“2100 Trust LLC, a group led by Boston-based investor Aaron Kushner announced Monday that it has bought the parent company of the Orange County Register and more than half a dozen smaller newspapers for an undisclosed sum,” according to the L.A. Times.
Kushner previously failed to purchase the Boston Globe.
“Data from the Audit Bureau of Circulations shows that readership from Monday to Friday declined to 183,595 in March 2012, compared with 285,914 in 2007,” according to the New York Times.
Not a lot is known about Kushner’s politics; he has donated to candidates in both parties. Given his lack of history in the media (prior to founding 2100 Trust he ran a greeting card company), there’s no way of knowing whether he will attempt to assert any influence on his papers’ editorial views, according to Reason.
I am guessing that the O.C. Register’s editorial pages could be turning from Libertarian leaning to something else – and that could happen soon as Kushner will be taking over in 30 days.
Kushner is a self-described Boston “newbie,” he lives in a $1.7 million house in Wellesley with his wife and three kids. After growing up in Georgia, he attended Stanford University, where he earned a bachelor’s degree in economics and a master’s degree in organizational analysis, and starred on the gymnastics team. His first break came during the Internet bubble, when in 1999 he sold a company he’d started — MyMove.com, which allowed people to change their addresses online — to Imagitas, a business then based in Newton. It was that deal that eventually brought Kushner to the Boston area. A few years later, he and a business partner started looking around for other acquisitions, which led them to a greeting-card company in Wareham called Marian Heath. (Kushner’s grandfather and great-grandfather had both been in the greeting-card game.) Kushner and his partner bought Marian Heath in 2002 with funding from the Walnut Group, a Cincinnati investment company, and Kushner became CEO, according to Boston Magazine.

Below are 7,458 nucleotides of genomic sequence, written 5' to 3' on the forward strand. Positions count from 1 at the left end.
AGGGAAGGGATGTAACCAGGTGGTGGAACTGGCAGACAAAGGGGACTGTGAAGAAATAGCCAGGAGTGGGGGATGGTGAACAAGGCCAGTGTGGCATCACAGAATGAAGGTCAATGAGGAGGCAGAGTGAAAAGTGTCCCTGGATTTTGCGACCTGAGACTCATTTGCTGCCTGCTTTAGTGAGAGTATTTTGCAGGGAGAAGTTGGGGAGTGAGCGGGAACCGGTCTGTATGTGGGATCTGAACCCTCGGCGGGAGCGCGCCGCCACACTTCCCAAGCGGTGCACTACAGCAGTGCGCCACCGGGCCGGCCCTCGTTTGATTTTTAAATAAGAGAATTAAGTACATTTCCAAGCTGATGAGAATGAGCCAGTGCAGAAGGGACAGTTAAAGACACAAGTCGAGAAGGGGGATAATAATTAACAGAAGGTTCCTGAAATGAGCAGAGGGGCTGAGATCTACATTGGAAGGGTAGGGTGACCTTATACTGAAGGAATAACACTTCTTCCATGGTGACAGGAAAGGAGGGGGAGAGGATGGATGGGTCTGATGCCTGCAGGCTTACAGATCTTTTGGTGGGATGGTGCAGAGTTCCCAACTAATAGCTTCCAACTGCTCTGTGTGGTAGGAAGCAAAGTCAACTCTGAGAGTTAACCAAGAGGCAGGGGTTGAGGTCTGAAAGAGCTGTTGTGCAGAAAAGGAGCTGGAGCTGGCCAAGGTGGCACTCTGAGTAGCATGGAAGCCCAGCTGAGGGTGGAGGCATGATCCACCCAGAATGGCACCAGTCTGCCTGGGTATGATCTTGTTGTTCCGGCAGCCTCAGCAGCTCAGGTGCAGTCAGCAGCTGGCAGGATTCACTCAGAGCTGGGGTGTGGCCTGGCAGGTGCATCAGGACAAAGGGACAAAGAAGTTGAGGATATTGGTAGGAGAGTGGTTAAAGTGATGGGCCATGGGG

The O.C. Weekly’s terrific investigative reporter, R. Scott Moxley, clowned the O.C. Register’s current editor, Ken Brusic, for sending a flash mob of 100 reporters to cover Disneyland’s new Cars land, at their California Adventure park, while failing to cover the actions of former O.C. Sheriff Mike Carona, in a post yesterday.
Moxley is right as usual. The O.C. Register has become very lightweight and their political coverage has never been very good – at least not in recent years. The problem is that their political reporters too often end up having cozy relationships with local Democratic and Republican bloggers and politicians. The result? Crappy coverage and a blind eye for real political corruption.
Kushner has a history of laying off a lot of people after acquiring companies. But he says that he has a plan to make the O.C. Register relevant again – and media experts believe he will find a way to carry them forward into the digital age. That is their only hope. I can’t get over the fact that the minute the O.C. Register hits my driveway it is already old news. But I can get up to date news on my Kindle Fire or my Android cell phone. That is a recipe for failure for old school newspapers.
I am personally hoping that Kushner will clean house and get rid of the lazy reporters and editors who have allowed the Register’s political coverage to fade. We need real investigative journalism in Orange County. The OC Weekly can’t do it all, and the Voice of OC has been inconsistent and overly controlled by labor. If Kushner can restore the O.C. Register’s mojo he will be doing us all a big favor.